Even in America, I’ve never seen a drive-thru line wrap around the building twice. Tonight I went to Chick-fil-A with a couple of friends for a post-basketball calorie intake. Not for any reason in particular. We were just in the mood, so we drove the extra mile to enjoy a couple nuggets and a sandwich, only to find that the fast food joint had suddenly become the epicenter of a culture battle. Apparently gay America is fighting for the right to get married, and God-loving, straight people are fighting to stop this from happening: This is all news to me.
I’ve always been a big fan of Chick-fil-A. You know a good business when you see one, and the growing chain is one of the more admirable practices around. The young adults and managers behind the counter seem happy enough, and the food is well worth the higher price. Sure, I could get more chow at Burger King for a little less money. But I’ve had enough BK employees stand on my lettuce over the years to know that there’s something wrong in the kingdom of grease ball burgers and stale onion rings. Chick-fil-A is the antithesis of these dying brands, and I gladly welcome the changing tides of fast food America.
It’s common knowledge to those areas of the country familiar with Chick-fil-A that the chain has strong ties to the Christian faith, and thus any attentive student of American culture should be able to guess the beliefs of those that have molded the restaurant into a regional icon. I, for one, have never cared what CEO, White-Guy McBaldy thinks about Gay rights. He runs a good company and makes a lot of money, good for him. He can give that money to anyone he pleases, this is an American tradition. And so is snickering at him when you read his self-aggrandizing quotes plastered in your newspaper. His opinions are worth about as much as his chicken sandwiches when you’re finished eating them.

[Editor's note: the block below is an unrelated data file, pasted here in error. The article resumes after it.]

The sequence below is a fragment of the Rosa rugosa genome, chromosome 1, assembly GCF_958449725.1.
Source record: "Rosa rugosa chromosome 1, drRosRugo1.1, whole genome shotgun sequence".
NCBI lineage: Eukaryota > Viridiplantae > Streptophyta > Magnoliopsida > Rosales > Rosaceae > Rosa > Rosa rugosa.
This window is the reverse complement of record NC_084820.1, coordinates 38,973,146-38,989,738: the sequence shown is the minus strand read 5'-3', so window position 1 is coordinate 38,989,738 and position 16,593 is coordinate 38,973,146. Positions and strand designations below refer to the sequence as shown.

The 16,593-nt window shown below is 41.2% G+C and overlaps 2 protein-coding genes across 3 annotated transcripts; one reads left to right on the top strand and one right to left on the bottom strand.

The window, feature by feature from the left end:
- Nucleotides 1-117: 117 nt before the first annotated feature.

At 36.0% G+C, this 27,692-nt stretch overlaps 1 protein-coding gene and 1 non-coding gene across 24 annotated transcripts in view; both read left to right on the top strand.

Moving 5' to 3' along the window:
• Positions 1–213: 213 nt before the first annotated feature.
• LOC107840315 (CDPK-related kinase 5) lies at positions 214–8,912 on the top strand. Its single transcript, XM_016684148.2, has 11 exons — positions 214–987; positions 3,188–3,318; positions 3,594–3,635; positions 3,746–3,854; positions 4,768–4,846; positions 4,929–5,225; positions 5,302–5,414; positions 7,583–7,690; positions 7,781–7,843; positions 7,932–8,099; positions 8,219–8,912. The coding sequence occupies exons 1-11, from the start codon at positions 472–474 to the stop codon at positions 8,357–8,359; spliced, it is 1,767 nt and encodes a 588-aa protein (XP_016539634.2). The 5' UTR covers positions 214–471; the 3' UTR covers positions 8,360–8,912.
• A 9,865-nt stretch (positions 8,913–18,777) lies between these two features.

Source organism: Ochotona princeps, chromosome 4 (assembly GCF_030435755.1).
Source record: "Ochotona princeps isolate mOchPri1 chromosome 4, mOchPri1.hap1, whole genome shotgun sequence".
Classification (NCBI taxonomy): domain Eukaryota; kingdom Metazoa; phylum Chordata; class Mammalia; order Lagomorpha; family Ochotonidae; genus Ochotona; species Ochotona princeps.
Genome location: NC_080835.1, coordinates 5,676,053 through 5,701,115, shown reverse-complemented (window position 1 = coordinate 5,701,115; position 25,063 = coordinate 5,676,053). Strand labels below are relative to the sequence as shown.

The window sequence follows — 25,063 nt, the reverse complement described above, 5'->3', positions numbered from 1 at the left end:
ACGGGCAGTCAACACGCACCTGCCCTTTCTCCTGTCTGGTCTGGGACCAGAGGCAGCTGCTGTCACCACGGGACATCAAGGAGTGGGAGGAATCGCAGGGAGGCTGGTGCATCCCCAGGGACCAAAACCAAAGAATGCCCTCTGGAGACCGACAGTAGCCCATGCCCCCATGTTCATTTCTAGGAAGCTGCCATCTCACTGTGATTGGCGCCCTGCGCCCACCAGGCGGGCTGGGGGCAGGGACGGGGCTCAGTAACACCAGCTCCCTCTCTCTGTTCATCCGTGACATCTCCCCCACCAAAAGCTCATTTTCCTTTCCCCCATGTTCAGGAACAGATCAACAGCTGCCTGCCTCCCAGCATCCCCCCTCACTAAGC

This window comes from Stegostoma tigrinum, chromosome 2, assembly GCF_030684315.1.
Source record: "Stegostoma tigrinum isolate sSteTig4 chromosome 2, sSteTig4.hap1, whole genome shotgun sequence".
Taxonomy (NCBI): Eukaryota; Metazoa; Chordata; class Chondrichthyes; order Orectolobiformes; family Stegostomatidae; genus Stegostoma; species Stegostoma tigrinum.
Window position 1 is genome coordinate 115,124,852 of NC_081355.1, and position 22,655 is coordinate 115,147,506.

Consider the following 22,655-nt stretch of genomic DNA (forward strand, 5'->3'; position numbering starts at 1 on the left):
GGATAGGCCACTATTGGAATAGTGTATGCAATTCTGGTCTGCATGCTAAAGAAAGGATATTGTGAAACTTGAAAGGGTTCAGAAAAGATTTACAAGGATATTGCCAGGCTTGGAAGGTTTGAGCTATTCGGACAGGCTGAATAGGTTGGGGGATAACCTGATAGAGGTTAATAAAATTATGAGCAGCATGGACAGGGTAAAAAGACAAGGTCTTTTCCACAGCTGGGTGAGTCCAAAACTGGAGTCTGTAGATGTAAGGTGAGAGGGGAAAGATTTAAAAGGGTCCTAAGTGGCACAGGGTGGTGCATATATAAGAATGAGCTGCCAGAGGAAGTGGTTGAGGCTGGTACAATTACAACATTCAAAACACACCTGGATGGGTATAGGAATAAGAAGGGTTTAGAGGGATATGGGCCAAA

Like most people, the last thing on my mind when enjoying a sandwich is politics. Although I don’t consider gay marriage to be a political issue (civil rights have always transcended such things), I understand that people in this country don’t agree with me. I am also not a gay American; I can only acknowledge the paramount nature of their struggle from a third-party perspective. Perhaps if I was, the chain’s affiliation with anti-gay marriage advocates would bother me more. I’ve always felt strongly about gay equality, but I just don’t want to think about real, tangible, impactful issues when I’m looking to score grub. Partisanship has its limits. After all, we need to be able to agree on something.
The crowd at Chick-fil-A tonight was not as quiet or complacent during dinner as I was. Patrons gladly gloated that they in fact agreed with the CEO’s stance, and that’s precisely why they were there tonight, to support his anti-gay marriage stance and rally against gay America’s misguided approach of vilifying such a respected brand. If there’s one thing I’ve learned about the American people, it’s that you never attack their favorite foods. You can hurt their wallet, take away their home, even kill their son in a war, but damn’t you better keep your hands off their artery-destroying cravings. More people ordered a number-four with a sweet tea tonight than attended any protest against government spending, Wall Street, or the wars in the Middle East. This was Real America’s Woodstock.
I felt dirty visiting my nearest Chick-fil-A location tonight. I appreciate the brand, but really? We’re going to flock and throw our money at the place because some idiot with a big checkbook wants to make this battle his own? People showed up in record numbers to stuff their faces in protest, and many seemed downright pleased to oppose the civil rights of their fellow Americans. It seemed to me to be just another one of the many nights that someday in the near future, will live in infamy in the conscience of our beautiful country. I presume there are many places in our nation that don’t care. But in Maryland, at the center of a red county in the middle of a blue state where Chick-fil-A’s are plentiful, I witnessed the front lines of a culture war that still shows no signs of ending, and suddenly this war is being fought in the drive-thru lines of our fast food restaurants—how distinctly American.